Capetonians breathed a sigh of relief after president Cyril Ramaphosa announced that all provinces would be moving to lockdown level 3 on Monday June 1.
He addressed the nation on Sunday May 24, exactly 10 weeks after initially declaring a national state of disaster.
Cape Town was declared a hot spot and will be re-evaluated every two weeks. The province has
15 756 confirmed Covid-19 cases and 357 deaths, on Wednesday May 27 according to the Western Cape government.
South Africans can now buy alcohol under strict conditions and exercise at any time of the day, but restaurants, bars, beauty salons, hairdressers and gyms remain closed.
Aimee Webb is the owner of ALS Beauty and has not been able to earn a living since lockdown.
She runs her salon from her Capri home, which she and her husband rent from her parents.
“At the beginning of lockdown, we looked at our expenses to see where we could save money,
and we would have been fine if the lockdown lasted for the initial three weeks because we had some savings.”
However, due to the extended lockdown, she had to ask her parents for a grace period on rent and her in-laws have helped them out with a loan.
“We are now down to our last money, but, thankfully, my husband can go back to work on June 1.”
Ms Webb said clients contacted her daily, asking “please can you see me” or “why don’t you just work mobile” which makes her feel bad for abiding by the law.
“I love what I do and I want to go back to work as soon as I can, but I can’t risk a hefty fine or imprisonment for someone to have pretty nails,” she said.
Jade Whitaker, owner of Pure Wellness beauty salon in Sunnydale, said she had not worked since lockdown started and it was taking a toll on her and her staff.
She started her business from scratch 13 years ago and said the pandemic was tearing her hard work apart.
“I am not sure how much longer we can carry on like this. I have bills to pay and no one gives ‘payment holidays’ to self employed people,” she said.
She said she would have to catch up on shop rental and dig deeper into her pockets to get her shop ready for when she could eventually allowed to open.
“But how can we earn a living if we rely on feet coming through the door?” she asked.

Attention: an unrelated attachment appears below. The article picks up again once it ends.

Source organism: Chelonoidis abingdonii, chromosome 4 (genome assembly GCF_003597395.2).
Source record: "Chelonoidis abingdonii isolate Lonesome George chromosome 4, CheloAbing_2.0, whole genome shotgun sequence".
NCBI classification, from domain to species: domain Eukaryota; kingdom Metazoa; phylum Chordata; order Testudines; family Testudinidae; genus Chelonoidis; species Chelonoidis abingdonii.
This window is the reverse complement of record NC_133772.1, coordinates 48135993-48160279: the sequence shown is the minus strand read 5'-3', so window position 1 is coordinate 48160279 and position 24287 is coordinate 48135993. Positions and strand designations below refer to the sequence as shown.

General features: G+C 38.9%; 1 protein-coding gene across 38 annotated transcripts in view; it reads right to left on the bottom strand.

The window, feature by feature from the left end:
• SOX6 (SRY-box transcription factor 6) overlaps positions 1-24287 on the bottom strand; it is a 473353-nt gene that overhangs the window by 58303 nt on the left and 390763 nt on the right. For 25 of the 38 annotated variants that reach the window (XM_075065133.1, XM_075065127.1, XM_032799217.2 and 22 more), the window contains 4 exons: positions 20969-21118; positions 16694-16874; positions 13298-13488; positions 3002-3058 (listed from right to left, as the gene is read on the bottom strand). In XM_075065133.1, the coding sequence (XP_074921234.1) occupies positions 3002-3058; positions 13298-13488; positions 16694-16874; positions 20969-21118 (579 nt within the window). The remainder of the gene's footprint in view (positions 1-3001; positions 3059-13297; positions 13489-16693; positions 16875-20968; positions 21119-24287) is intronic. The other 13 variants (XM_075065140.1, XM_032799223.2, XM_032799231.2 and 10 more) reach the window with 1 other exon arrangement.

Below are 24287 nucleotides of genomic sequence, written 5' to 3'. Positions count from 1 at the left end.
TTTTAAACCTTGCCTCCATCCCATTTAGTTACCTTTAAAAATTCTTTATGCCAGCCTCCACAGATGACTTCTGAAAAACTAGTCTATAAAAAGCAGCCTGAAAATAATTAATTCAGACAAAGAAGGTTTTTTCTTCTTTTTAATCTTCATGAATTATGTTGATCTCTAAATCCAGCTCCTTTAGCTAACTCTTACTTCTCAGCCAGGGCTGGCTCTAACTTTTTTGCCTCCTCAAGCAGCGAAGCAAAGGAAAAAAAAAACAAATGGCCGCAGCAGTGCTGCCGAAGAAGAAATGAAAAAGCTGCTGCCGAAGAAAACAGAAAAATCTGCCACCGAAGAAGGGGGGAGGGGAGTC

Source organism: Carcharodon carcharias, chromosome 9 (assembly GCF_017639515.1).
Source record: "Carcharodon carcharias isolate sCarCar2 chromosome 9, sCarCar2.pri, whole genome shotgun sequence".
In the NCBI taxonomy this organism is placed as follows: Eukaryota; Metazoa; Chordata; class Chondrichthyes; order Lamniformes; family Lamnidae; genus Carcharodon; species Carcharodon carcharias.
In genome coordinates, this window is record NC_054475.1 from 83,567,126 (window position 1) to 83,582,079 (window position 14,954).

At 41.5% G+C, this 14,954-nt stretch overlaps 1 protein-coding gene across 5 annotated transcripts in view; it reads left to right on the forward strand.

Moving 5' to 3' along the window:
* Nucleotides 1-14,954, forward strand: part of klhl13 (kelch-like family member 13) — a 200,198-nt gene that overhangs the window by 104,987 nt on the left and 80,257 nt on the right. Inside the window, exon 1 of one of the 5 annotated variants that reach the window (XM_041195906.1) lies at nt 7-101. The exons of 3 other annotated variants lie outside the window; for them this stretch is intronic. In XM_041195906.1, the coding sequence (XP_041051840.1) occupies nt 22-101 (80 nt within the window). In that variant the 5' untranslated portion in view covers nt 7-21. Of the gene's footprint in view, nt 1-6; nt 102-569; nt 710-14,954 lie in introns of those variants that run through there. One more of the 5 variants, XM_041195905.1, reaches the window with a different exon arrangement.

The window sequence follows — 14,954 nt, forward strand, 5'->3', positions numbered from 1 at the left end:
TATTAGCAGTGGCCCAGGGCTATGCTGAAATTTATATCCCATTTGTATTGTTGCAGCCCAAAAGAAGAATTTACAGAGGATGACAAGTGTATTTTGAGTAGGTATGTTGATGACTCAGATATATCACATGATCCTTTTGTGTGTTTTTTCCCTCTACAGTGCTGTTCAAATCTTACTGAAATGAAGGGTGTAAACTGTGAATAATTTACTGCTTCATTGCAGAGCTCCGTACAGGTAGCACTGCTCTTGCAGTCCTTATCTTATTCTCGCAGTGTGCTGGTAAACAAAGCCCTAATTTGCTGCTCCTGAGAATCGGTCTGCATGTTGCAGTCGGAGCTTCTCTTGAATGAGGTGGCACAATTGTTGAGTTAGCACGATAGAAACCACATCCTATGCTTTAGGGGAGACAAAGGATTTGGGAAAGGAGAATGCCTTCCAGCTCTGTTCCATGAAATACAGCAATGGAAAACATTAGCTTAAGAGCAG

Tara Wilson is a self employed hairstylist and rents a chair at the Bobby Pin Hair Studio in Noordhoek. She too has not had any income since lockdown.
She believes that by limiting clients, wearing protective gear, and sanitising before, during and after seeing a client, hair salons can be operational.
“We are trained from day one to practise health and safety measures,” she said
Sacha Claassen works for a local gym and feels anxious and angry about the current situation.
“It’s been an awful two months of worrying every day,” she said.
Currently, her only income is compensation from the Covid-19 Temporary Employee/Employer Relief Scheme (TERS), which does not come close to her monthly rent.
“I don’t want to be in debt owing rent for who knows how long,” she said.
Some of the key changes for lockdown level 3 are:
Blob: The sale of tobacco products remains prohibited.
Blob: Alcohol will be sold under strict conditions and can only be consumed at home.
Blob: You can now exercise at any time of the day.
Blob: Restaurants, bars, beauty salons, gyms, fitness centres and hairdressers will remain closed.
Blob: Parents will not be forced to send their child to school.
Blob: The school calendar will be revised and the curriculum will be trimmed.
Blob: National borders will remain closed except for the transport of goods and repatriation of nationals.
Blob: Some areas have been identified as hot spots.
Blob: Domestic air travel for business will be allowed.
Blob: The sale of all clothing is now allowed.
Blob: All construction work will now be allowed.
Blob: No social gatherings.